In Part One of “Getting Tough”, I focused mainly on the negative consequences “Tough on Crime” policies have had in the past and the odds that we will see similar consequences here in Canada once the crime bill recently passed by our Conservative government come into effect. This week, I’m going to be looking at the arguments underpinning the Tough on Crime train of thought in general. I touched briefly on the perceived value of focusing on victims’ rights, and I will be coming back to expand on that a little, but in addition I’ll take a look at things like “three strikes” and retributive justice theory more generally. There are a lot of people out there who are really on board with this idea, but I have my doubts that they’ve ever taken the time to sit down and take the whole thing apart to see what parts are solid or not (spoiler: there are way more parts that are not), and I think it is a good idea to be prepared to address these well-intentioned people in open and honest terms, rather than dismissing them as bigots or ignorant brutes, because they usually aren’t either one.
Walking over some previously covered ground, the appeal to victims’ rights is one that holds a considerable amount of emotional cache, and is very compelling to many people. The idea is that when we exact larger punishments and penalties from offenders, there is a ledger of harm that is balanced out by an unseen bookkeeper, giving victims of crime a better credit to their account. While emotionally appealing in a, “You’ve hurt me, now I want to see you hurt at least the same amount to make up for it,” kind of way, when you look at the reality of things, it doesn’t track very well to the real world. What is the conversion rate between prison time and physical or emotional harm? How much time in prison balances out against punching someone in the face? What cash value for a fine ought to be assessed against a rapist? Do we really want to say that life experiences and cash are fungible, that we can trade harm for harm like some kind of karmic trading floor? When stated in these terms, the flaw in the “victims’ rights” argument starts to become clear, but to bring the point home, how much cash would you require in exchange for your child’s life? Let’s say someone has murdered your child; what financial penalty would you say balances the books on your son or daughter’s life? Name whatever figure you’d like, there is no sum of money, and no length of time that will fill the ragged gap in a parent’s heart that kind of thing tears out. Trying to apply accountancy to that kind of question is like trying to use a screwdriver to cut a piece of wood; it may be able to get the board cut eventually, but anyone with sense knows it’s the wrong tool for the job at hand. For far too many crimes, there can be no direct correlation between the offence and the punishment laid down by the justice system, and trying to sell citizens on the concept of victims’ rights is misguided good intentions at best, disingenuous pandering at worst.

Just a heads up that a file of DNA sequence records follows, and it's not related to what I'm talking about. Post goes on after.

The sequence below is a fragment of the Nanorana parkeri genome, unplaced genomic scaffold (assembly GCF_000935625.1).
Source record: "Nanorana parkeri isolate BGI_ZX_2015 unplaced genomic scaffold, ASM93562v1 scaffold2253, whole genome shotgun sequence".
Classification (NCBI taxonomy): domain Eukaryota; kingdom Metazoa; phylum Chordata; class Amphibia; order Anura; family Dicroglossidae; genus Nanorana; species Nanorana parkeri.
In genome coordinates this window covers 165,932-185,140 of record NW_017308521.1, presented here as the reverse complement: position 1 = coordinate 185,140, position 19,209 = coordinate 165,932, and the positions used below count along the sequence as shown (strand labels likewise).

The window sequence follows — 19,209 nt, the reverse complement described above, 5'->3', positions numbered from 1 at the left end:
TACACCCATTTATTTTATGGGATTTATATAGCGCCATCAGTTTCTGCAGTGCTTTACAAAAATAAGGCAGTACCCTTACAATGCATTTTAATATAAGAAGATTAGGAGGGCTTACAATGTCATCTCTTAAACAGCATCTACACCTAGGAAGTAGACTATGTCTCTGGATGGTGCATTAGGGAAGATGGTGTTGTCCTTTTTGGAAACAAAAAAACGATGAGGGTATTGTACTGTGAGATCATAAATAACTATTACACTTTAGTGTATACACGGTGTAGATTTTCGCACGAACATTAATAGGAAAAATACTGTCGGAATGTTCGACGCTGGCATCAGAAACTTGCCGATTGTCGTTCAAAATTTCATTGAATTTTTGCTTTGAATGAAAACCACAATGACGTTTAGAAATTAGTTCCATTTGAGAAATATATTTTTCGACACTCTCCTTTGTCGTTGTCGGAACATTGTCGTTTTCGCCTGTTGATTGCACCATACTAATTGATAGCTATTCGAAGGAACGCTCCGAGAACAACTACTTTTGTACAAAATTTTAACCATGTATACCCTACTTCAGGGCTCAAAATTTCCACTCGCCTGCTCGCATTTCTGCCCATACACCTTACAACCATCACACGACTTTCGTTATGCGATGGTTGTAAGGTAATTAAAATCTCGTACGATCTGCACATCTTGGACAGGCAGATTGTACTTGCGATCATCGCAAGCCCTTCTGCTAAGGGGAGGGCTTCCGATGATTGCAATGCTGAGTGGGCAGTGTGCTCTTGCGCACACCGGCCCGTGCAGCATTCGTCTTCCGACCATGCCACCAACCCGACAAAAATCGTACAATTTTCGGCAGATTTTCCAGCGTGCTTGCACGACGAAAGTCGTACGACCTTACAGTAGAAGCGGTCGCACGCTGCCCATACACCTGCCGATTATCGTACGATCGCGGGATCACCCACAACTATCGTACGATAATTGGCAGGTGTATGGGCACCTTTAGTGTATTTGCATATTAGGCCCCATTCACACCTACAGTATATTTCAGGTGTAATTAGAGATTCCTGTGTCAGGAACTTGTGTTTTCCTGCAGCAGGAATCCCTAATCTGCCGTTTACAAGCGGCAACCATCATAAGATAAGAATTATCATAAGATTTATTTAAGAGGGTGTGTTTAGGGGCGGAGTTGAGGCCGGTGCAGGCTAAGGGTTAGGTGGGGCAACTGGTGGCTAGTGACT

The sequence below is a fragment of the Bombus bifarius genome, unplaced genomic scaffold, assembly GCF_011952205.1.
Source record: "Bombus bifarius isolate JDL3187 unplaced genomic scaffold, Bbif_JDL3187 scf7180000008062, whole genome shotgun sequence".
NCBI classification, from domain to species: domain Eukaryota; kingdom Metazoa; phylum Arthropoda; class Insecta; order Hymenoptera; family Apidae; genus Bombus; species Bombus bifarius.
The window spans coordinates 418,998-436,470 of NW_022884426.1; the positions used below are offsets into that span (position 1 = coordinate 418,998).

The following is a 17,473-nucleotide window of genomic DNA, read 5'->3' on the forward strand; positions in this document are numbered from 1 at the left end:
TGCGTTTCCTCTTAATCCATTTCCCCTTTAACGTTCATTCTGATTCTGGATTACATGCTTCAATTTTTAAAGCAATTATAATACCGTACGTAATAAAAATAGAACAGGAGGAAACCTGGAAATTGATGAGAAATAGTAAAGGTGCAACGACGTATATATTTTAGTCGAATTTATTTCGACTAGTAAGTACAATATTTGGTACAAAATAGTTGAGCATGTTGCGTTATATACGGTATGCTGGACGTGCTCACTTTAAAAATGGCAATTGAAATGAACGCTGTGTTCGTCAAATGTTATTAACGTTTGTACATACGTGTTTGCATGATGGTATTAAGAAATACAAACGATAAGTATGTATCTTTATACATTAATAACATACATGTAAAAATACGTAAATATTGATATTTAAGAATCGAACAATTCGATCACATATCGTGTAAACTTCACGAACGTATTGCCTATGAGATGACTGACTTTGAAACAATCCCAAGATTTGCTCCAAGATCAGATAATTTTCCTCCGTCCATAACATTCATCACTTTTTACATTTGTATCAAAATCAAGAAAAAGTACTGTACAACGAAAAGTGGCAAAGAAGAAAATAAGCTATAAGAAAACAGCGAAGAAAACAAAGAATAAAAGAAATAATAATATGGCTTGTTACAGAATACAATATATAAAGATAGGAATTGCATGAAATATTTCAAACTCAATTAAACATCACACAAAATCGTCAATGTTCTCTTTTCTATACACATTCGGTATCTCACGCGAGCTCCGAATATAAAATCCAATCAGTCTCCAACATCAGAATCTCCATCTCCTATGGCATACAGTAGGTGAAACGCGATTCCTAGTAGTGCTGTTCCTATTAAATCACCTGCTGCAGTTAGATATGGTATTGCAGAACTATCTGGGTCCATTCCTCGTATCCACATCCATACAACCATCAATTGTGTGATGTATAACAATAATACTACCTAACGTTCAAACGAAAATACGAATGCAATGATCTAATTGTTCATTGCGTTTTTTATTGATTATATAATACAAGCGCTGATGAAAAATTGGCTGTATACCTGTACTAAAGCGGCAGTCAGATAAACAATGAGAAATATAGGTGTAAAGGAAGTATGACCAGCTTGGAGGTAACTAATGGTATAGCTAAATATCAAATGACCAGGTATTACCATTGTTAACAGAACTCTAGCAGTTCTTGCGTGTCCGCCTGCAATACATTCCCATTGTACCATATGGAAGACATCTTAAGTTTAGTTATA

In connection to the matter of mandatory sentencing touched on in my previous post, what is commonly referred to as the Three Strikes Rule in the US or the Dangerous Offender designation in Canada, the UK and Wales can be seen as a point of contention. In states with a Three Strikes rule, anyone convicted of three felony offences is given a life sentence, regardless of the severity of the crimes committed in some cases; people have been given 25 years to life sentences for crimes as minor as having a couple of pockets full of cookies after a failed burglary attempt, on the basis that it was the offender’s “third strike”. As in the more general case of mandatory sentencing, the application of the three strikes rule ties the hands of judges and prevents them from doing the job they were put on the bench to perform. We have judges in our courts so that they can, for lack of a better way to say it, judge; these are people who have spent years, decades, in the legal system and it is the experience they gain in that process that is valuable on the bench when determining guilt or innocence, and when deciding what the appropriate punishment for a given crime ought to be in that particular case. Legislation can give guidelines for punishments, but there is no way for legislators to assess what would be a fair punishment for all crimes in all cases, but this is precisely the position minimum sentencing puts them in. Blanket pronouncements are not a good tool for criminal justice systems, for what I think are fairly obvious reasons, but what may be obvious to me could be obscure to others, so I’d better show my work.